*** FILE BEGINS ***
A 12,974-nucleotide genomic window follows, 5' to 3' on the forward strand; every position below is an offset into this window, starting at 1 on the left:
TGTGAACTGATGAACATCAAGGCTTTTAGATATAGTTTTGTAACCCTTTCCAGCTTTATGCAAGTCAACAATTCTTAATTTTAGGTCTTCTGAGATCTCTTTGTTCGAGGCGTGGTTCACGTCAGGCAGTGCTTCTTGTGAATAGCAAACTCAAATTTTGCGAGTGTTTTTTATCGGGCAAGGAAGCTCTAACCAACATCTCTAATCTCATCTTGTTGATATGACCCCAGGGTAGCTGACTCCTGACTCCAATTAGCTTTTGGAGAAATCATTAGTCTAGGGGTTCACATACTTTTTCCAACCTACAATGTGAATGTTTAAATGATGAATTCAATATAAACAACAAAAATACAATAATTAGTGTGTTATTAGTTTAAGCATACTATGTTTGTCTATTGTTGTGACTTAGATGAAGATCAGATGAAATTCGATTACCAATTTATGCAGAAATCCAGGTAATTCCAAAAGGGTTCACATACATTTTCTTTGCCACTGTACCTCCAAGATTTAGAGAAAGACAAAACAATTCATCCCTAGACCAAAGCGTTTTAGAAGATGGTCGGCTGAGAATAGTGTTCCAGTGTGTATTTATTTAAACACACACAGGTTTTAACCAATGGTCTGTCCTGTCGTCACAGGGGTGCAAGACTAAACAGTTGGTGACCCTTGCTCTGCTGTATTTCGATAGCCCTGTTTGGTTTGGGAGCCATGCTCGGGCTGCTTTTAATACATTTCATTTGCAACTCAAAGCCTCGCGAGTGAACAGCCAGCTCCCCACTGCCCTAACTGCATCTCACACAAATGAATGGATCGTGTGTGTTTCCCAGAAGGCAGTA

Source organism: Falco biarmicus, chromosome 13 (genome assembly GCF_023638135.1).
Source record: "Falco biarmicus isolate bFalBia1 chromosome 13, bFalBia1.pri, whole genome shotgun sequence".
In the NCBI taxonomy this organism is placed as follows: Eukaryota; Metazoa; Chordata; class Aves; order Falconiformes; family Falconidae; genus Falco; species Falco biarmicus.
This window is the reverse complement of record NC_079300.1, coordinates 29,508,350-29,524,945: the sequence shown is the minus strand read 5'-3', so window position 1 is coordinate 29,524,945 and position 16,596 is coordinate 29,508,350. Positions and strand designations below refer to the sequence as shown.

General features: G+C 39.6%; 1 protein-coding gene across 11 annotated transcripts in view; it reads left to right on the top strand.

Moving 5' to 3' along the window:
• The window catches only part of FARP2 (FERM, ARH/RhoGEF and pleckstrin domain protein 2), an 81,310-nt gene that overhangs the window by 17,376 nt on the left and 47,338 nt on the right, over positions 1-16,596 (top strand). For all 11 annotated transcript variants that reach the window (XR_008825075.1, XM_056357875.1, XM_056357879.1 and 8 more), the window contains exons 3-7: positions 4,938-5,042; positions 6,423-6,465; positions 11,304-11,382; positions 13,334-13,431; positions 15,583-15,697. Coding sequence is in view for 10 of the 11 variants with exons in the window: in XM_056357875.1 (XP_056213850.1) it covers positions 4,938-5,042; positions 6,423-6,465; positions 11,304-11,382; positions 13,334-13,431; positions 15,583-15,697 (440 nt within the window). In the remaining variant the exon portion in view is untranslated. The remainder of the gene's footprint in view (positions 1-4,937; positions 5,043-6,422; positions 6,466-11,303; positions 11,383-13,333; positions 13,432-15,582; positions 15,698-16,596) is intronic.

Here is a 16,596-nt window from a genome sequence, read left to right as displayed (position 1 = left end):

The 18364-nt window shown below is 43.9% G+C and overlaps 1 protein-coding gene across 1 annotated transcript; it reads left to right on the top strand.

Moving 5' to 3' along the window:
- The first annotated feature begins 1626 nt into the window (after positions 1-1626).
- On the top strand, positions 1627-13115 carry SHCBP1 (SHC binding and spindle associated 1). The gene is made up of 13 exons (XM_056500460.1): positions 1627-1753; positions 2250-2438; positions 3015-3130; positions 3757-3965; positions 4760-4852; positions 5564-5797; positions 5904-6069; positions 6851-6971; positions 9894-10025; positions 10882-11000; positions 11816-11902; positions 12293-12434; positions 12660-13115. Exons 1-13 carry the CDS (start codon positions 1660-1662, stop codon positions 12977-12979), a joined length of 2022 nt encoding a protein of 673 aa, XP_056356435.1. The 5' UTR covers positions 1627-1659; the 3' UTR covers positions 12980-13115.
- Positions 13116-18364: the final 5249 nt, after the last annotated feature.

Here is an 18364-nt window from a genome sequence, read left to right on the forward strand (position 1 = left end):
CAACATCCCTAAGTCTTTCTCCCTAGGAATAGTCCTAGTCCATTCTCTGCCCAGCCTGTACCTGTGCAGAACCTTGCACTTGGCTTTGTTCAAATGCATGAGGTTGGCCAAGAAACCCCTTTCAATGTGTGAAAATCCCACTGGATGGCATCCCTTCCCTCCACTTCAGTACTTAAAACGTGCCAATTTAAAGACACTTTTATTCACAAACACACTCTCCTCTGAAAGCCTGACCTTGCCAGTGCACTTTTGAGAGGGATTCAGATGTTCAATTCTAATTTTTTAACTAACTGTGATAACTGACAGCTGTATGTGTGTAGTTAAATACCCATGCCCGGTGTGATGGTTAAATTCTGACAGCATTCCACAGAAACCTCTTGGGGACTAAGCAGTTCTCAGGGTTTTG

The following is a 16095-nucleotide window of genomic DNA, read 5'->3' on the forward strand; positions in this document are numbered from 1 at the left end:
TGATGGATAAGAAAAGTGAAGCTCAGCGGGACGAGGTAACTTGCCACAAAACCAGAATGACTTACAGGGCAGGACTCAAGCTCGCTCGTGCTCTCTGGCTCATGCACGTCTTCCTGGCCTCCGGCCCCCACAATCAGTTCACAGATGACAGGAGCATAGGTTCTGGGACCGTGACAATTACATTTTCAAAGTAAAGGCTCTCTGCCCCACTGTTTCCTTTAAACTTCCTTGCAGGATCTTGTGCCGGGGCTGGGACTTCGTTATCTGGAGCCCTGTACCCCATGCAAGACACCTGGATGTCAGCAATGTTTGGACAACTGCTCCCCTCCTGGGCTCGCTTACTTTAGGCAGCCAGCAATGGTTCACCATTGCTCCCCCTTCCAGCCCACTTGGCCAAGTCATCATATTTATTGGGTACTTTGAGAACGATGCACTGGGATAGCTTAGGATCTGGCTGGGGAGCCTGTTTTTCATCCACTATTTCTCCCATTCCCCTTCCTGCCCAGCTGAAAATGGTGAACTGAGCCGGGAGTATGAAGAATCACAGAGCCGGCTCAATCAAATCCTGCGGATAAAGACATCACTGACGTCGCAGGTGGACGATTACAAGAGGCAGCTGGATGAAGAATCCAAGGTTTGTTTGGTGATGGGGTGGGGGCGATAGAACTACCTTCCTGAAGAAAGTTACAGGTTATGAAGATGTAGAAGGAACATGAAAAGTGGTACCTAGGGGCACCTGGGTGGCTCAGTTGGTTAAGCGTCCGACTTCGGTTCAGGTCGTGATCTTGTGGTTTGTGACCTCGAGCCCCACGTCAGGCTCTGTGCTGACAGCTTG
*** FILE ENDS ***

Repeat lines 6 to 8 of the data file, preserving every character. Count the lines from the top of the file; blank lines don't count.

This window is the reverse complement of record NC_079300.1, coordinates 29,508,350-29,524,945: the sequence shown is the minus strand read 5'-3', so window position 1 is coordinate 29,524,945 and position 16,596 is coordinate 29,508,350. Positions and strand designations below refer to the sequence as shown.

General features: G+C 39.6%; 1 protein-coding gene across 11 annotated transcripts in view; it reads left to right on the top strand.

Moving 5' to 3' along the window: